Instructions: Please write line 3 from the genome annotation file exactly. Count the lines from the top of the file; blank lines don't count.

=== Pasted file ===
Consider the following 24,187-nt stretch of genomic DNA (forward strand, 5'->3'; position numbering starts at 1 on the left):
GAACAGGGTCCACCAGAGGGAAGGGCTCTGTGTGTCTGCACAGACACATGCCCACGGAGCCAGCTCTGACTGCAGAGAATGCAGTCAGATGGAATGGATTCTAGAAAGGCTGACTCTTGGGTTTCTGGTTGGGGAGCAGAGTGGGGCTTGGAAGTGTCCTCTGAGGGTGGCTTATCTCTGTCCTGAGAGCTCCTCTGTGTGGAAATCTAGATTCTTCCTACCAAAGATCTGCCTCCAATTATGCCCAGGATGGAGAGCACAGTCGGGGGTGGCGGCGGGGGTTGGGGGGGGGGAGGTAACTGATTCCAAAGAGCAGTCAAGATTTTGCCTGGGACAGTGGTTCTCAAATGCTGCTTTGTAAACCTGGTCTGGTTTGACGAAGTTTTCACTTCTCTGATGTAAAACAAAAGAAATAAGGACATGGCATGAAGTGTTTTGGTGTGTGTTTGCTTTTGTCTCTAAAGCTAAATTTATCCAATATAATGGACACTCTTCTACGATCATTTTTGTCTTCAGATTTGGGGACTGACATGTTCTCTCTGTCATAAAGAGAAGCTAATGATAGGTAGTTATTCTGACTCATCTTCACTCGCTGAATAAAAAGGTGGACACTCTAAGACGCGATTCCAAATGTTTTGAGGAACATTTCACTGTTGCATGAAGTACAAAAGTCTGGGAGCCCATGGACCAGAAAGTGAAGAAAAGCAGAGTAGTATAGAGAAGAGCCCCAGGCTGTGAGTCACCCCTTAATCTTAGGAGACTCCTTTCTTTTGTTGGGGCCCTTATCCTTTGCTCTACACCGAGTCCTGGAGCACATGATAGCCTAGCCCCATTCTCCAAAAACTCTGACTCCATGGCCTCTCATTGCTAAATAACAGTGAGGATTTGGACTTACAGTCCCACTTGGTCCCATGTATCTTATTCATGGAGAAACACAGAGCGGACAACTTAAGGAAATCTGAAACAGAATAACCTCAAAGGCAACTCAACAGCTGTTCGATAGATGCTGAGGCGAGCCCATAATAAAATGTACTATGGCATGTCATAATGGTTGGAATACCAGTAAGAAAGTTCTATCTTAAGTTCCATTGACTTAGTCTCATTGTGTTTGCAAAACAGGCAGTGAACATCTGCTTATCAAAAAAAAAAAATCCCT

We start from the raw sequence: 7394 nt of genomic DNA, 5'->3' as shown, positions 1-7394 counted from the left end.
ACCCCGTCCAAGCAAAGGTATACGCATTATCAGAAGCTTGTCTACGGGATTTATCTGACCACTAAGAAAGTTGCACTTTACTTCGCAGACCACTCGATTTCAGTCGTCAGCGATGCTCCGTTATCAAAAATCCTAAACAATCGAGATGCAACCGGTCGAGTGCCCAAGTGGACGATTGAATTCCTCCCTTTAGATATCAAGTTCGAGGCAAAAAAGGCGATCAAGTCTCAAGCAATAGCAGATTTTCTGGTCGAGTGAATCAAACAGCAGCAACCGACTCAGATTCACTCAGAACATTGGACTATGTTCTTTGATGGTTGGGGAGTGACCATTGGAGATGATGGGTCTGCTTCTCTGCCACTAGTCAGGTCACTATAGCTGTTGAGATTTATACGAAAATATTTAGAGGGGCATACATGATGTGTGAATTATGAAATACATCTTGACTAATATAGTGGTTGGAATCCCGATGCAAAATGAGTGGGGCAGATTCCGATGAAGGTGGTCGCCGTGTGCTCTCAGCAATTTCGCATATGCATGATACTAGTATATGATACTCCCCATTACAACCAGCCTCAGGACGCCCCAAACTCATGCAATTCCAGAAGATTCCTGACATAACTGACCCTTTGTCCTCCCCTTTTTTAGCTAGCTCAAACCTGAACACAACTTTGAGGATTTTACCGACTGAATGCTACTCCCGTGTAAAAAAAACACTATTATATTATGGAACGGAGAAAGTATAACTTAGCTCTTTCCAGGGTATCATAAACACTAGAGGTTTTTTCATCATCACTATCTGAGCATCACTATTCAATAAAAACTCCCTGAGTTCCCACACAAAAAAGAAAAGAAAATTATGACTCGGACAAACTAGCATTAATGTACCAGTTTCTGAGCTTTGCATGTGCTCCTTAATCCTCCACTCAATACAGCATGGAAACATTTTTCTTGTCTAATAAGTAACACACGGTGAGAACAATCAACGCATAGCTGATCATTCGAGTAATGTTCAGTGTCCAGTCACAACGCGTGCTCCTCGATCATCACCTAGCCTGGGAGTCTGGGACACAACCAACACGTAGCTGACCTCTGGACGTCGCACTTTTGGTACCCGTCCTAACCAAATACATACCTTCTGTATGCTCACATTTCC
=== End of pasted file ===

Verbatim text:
We start from the raw sequence: 7394 nt of genomic DNA, 5'->3' as shown, positions 1-7394 counted from the left end.